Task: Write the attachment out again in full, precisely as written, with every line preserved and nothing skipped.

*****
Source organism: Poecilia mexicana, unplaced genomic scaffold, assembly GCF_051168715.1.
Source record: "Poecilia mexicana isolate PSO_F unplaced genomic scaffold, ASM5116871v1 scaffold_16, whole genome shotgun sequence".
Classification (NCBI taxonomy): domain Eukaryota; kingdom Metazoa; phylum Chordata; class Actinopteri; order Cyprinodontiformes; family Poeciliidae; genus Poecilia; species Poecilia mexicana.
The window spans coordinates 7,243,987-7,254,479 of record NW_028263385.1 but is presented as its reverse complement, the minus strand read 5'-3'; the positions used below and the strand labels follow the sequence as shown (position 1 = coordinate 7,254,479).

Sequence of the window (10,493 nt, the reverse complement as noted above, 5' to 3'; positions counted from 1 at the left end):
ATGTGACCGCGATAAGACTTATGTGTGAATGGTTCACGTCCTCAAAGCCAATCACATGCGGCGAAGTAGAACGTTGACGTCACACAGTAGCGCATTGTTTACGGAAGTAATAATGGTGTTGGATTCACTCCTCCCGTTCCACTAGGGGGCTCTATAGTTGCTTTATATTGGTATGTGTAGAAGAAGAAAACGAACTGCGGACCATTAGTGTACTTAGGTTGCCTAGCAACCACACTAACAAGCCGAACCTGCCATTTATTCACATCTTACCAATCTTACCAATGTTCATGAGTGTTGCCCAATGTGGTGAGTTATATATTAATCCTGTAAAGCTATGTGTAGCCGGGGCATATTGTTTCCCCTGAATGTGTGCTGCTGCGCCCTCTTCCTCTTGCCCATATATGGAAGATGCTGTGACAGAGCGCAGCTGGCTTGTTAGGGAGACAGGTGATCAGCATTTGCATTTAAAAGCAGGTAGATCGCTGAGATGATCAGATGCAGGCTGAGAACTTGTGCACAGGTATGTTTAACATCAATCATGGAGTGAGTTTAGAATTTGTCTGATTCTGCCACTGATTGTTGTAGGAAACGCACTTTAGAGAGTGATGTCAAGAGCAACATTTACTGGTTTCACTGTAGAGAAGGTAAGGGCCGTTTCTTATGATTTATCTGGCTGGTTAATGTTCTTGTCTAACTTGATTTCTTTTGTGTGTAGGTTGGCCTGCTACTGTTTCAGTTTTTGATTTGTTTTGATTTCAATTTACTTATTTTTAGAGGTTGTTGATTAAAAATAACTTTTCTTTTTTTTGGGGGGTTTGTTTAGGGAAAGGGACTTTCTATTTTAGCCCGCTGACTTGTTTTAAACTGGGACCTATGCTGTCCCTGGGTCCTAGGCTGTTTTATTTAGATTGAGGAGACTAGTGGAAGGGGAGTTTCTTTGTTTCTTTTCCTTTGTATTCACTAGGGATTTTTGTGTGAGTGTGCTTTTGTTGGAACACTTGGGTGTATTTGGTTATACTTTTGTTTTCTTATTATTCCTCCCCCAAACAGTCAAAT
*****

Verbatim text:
Source organism: Poecilia mexicana, unplaced genomic scaffold, assembly GCF_051168715.1.
Source record: "Poecilia mexicana isolate PSO_F unplaced genomic scaffold, ASM5116871v1 scaffold_16, whole genome shotgun sequence".
Classification (NCBI taxonomy): domain Eukaryota; kingdom Metazoa; phylum Chordata; class Actinopteri; order Cyprinodontiformes; family Poeciliidae; genus Poecilia; species Poecilia mexicana.
The window spans coordinates 7,243,987-7,254,479 of record NW_028263385.1 but is presented as its reverse complement, the minus strand read 5'-3'; the positions used below and the strand labels follow the sequence as shown (position 1 = coordinate 7,254,479).

Sequence of the window (10,493 nt, the reverse complement as noted above, 5' to 3'; positions counted from 1 at the left end):
ATGTGACCGCGATAAGACTTATGTGTGAATGGTTCACGTCCTCAAAGCCAATCACATGCGGCGAAGTAGAACGTTGACGTCACACAGTAGCGCATTGTTTACGGAAGTAATAATGGTGTTGGATTCACTCCTCCCGTTCCACTAGGGGGCTCTATAGTTGCTTTATATTGGTATGTGTAGAAGAAGAAAACGAACTGCGGACCATTAGTGTACTTAGGTTGCCTAGCAACCACACTAACAAGCCGAACCTGCCATTTATTCACATCTTACCAATCTTACCAATGTTCATGAGTGTTGCCCAATGTGGTGAGTTATATATTAATCCTGTAAAGCTATGTGTAGCCGGGGCATATTGTTTCCCCTGAATGTGTGCTGCTGCGCCCTCTTCCTCTTGCCCATATATGGAAGATGCTGTGACAGAGCGCAGCTGGCTTGTTAGGGAGACAGGTGATCAGCATTTGCATTTAAAAGCAGGTAGATCGCTGAGATGATCAGATGCAGGCTGAGAACTTGTGCACAGGTATGTTTAACATCAATCATGGAGTGAGTTTAGAATTTGTCTGATTCTGCCACTGATTGTTGTAGGAAACGCACTTTAGAGAGTGATGTCAAGAGCAACATTTACTGGTTTCACTGTAGAGAAGGTAAGGGCCGTTTCTTATGATTTATCTGGCTGGTTAATGTTCTTGTCTAACTTGATTTCTTTTGTGTGTAGGTTGGCCTGCTACTGTTTCAGTTTTTGATTTGTTTTGATTTCAATTTACTTATTTTTAGAGGTTGTTGATTAAAAATAACTTTTCTTTTTTTTGGGGGGTTTGTTTAGGGAAAGGGACTTTCTATTTTAGCCCGCTGACTTGTTTTAAACTGGGACCTATGCTGTCCCTGGGTCCTAGGCTGTTTTATTTAGATTGAGGAGACTAGTGGAAGGGGAGTTTCTTTGTTTCTTTTCCTTTGTATTCACTAGGGATTTTTGTGTGAGTGTGCTTTTGTTGGAACACTTGGGTGTATTTGGTTATACTTTTGTTTTCTTATTATTCCTCCCCCAAACAGTCAAAT